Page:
Any true fan is long done with the latest and final Harry Potter installation; however, for those who are not yet there, don’t worry, I will not give anything away. I write less about plot and more about the experience of not only reading the perilous adventures of Harry and his friends but also the potential perils of reading in general.
My days of uninterrupted reading are long over and my first pause early on in the 759 pages left me stressed and uneasy. The dangers began immediately and my mind could not escape the uncomfortable reality of the threats facing these characters I have come to love over the past ten years. And then, I confess, my unquiet mind segued to the reality of the threats, emotional and physical, facing all of us.
Despite the wizardry and fantasy, some of the underlying messages of J.K. Rowling’s novels, particularly as they become progressively filled with the “fear and despair” that the soul sucking “death eaters” prey upon, alarmingly parallel the realities of the world in which we are raising our children. It doesn’t need to be Voldemort who “shall not be named,” it can be terrorists, the floundering economy, job insecurity, global warming, Republicans, Darfur, Iraq. Are our times truly darker than others, or is this an unusually perilous time to be alive and raising children? Are we simply the current version of people finding the best we can in our surroundings and at home while temporarily distracting ourselves from the hard fact that the world is in great danger? I cannot help but hope these fantasy novels are not merely meant to entertain, but are also an incredibly creative venue for reminding us non-wizards (a.k.a. “muggles”) to do what we can to courageously understand ourselves, our friends and our enemies so that when the time comes for us to face our demons, both external and from within, we are ready.
Since the first of the Potter books, I’ve been impressed by Rowling’s ability to take a deceptively juvenile story and incorporate within it adult complexities such as the good and evil in human nature, the unwitting ability of government to sabotage wisdom, fairness, and peace, the subtle and not-so-subtle prejudices that plague every aspect of society, the ups and downs of friendships, the complicated politics of education, friendly and unfriendly rivalries, the challenges of growing up, honor and injustice, the very real possibilities that bad things happen to good people, and the fact that sometimes things can and do go tragically wrong. She is a master at both storytelling and social observation. Unenthusiastic and voracious readers alike cannot put her books down. Take a reader like me and I want nothing in my way while I gobble the words down like popcorn at a double feature.
I am dangerous with a book. If it is uplifting, I am uplifted. A downer finds me down. A cliff hanger, and I am a bundle of stress. I inhale books and often read so many I cannot keep them straight. After an indulgence I am almost relieved to take a break for a while, but it is not long before I’m back. Librarians know me by name; I almost never purchase books. However I have Harry Potter books 1 through 7 neatly arranged in a row on my book shelf. I reserved the books at Barnes & Noble before they were released. I’ve seen all the films and can’t help but compare them to the books: usually brilliantly rendered, though they occasionally stray too far from my imagination for my taste. There’s something about Harry that pulls me in like no other book – both for the better and for the worst. I think, I imagine, I read with my heart, but my immersion in to the plot and the characters leaves me edgy and uncomfortable.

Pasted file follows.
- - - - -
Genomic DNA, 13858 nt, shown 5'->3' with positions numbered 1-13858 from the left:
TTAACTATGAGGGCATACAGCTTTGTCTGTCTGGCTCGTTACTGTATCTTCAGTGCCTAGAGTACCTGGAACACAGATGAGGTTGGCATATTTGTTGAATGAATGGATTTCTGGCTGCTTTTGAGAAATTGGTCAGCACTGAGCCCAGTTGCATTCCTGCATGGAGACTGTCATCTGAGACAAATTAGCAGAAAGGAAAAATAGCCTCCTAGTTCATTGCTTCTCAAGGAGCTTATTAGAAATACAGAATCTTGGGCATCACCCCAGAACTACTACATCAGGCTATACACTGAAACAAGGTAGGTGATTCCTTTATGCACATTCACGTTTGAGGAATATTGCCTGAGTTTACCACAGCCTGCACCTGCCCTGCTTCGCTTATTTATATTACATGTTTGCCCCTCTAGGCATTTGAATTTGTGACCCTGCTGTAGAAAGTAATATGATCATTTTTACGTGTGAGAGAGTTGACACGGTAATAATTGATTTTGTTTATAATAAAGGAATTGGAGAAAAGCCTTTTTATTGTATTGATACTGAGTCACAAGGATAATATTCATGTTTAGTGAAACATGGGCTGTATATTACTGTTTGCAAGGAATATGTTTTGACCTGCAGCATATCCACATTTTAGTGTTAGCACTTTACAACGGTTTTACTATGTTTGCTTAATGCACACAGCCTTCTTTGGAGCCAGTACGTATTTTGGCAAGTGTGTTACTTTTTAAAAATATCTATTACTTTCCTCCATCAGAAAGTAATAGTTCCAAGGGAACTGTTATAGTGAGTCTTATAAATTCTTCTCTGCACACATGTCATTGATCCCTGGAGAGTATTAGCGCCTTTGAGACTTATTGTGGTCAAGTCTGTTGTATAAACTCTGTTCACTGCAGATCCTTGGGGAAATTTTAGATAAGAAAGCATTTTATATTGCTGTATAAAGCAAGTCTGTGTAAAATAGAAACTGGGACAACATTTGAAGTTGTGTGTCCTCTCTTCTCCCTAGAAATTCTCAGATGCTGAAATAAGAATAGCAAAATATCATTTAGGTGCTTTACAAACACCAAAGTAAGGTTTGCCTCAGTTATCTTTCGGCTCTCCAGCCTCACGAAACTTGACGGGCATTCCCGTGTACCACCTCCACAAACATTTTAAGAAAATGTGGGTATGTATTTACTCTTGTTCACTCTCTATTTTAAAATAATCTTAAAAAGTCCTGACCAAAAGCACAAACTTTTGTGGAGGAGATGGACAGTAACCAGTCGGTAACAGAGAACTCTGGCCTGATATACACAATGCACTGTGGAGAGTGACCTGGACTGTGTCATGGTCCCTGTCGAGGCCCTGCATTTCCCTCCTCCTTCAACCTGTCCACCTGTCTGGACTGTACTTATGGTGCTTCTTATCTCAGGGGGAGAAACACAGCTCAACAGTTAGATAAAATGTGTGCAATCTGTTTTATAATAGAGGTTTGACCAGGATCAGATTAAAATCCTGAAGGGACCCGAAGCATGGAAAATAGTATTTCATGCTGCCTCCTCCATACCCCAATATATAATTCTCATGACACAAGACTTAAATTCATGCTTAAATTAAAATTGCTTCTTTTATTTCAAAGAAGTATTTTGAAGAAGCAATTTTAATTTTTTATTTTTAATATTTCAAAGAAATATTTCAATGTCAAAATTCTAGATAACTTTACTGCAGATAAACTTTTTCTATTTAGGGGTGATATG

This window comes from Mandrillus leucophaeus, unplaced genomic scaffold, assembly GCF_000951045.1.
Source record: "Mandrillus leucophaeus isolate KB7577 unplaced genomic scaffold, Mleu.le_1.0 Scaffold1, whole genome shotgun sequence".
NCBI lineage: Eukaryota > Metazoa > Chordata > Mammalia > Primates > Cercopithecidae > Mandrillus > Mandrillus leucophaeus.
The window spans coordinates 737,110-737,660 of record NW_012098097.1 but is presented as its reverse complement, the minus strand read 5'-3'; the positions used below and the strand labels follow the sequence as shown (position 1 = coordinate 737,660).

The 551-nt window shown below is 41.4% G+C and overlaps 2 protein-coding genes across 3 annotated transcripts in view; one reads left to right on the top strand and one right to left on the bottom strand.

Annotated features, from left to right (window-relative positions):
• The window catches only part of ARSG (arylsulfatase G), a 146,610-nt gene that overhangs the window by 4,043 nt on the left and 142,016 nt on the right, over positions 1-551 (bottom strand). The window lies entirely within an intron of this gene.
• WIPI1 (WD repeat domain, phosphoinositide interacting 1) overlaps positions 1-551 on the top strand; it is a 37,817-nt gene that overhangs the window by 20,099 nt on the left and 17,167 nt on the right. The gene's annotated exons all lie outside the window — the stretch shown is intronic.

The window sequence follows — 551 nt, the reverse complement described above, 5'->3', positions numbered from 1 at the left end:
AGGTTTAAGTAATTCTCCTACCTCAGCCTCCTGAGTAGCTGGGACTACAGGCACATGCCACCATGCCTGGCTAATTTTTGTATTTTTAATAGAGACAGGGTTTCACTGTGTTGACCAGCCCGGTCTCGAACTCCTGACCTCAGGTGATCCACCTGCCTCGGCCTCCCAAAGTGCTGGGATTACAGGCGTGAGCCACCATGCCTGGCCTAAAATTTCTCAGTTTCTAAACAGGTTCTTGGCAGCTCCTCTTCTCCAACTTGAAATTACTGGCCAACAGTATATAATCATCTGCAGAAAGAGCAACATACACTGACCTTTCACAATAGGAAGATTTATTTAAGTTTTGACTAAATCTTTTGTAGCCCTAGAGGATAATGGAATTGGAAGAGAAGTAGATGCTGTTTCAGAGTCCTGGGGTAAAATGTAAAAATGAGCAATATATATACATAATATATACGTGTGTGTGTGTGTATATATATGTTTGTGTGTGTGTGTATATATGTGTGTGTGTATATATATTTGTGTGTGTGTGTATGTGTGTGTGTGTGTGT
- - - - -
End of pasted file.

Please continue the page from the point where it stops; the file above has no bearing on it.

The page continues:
After three days of avoidance, resentment and half seriously wishing for a respite from having a husband, child and friends, I read the final lines with mixed feelings. I loved the book, but I agonized through the journey. I mourn the loss of those few days almost every year for the past decade that brought me this unique form of what used to be pure pleasure but, now that I have limited time to myself and see everything through a mother’s eye, has discomfort added to the mix. Ten years older and a lifetime away from who I was when I first met Harry, I now see him from a more maternal point of view. I’d be proud to have him or any of his friends as children of my own, but I pray with all my might that my son and his friends never face even a fraction of the danger, loss, loneliness, grief, and sorrow they endure as they grow from children to a young adults.
Though I know other people who start a Harry Potter book again immediately upon its completion, I don’t think I will ever read the series again. If my pattern remains the same, I will only see each movie once as well. I am not sure why I feel so final, but I do. Thinking forward, I don’t ever plan to read the books to my son, even when he’s older. I hear other parents reading them aloud to children or listening to the books on tape during long car rides, but my instinct is to want to shelter him from such fear and cruelty and sorrow and pain. As the last book ends, so does my immersion in the wizardry world. Despite a slight emptiness and a fleeting sense of betrayal toward my love of everything Harry, I return to the simple pleasures of my day-to-day life, feel relief from all the intensity, and vow, for the sake of my sanity and family, that my next read will be light, mindless, and most importantly, easy to put down.